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Khyber Pass

Khyber Pass (kĪˈbər) [key], narrow, steep-sided pass, 28 mi (45 km) long, winding through the Safed Koh Mts., on the Pakistan-Afghanistan border; highest point is 3,500 ft (1,067 m). The routes through it link the cities of Peshawar, Pakistan, and Kabul, Afghanistan. For centuries a trade and invasion route from central Asia, the Khyber Pass was one of the principal approaches of the armies of Alexander the Great, Timur, Babur, Mahmud of Ghazna, and Nadir Shah in their invasions of India. The pass was also important in the Afghan Wars fought by the British in the 19th cent. The Khyber Pass is now traversed by an asphalt road and an old caravan route. A railroad (built 1920–25), which passes through 34 tunnels and over 92 bridges and culverts, runs to the Afghan border. Pakistan controls the entire pass.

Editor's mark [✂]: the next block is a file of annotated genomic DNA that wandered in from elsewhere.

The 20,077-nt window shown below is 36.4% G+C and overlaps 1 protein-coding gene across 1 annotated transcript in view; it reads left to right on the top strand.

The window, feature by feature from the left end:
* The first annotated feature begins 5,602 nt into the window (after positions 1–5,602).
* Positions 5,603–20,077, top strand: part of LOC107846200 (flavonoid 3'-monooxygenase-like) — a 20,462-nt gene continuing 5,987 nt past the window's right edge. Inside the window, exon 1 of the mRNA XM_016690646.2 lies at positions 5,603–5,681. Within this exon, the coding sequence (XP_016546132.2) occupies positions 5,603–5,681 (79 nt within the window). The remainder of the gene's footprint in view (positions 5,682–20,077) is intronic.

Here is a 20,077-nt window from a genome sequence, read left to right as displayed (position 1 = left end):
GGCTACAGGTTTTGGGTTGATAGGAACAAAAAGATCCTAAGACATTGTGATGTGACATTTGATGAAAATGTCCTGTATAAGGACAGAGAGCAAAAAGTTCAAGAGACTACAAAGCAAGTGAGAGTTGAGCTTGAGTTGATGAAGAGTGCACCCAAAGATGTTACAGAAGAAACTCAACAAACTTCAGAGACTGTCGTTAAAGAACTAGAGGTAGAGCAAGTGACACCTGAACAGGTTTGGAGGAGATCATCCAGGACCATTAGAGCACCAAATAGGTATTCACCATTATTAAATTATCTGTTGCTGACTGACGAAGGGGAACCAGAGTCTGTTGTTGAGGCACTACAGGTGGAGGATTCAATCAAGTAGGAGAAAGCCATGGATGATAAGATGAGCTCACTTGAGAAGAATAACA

The Columbia Electronic Encyclopedia, 6th ed. Copyright © 2012, Columbia University Press. All rights reserved.

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See more Encyclopedia articles on: South Asia Physical Geography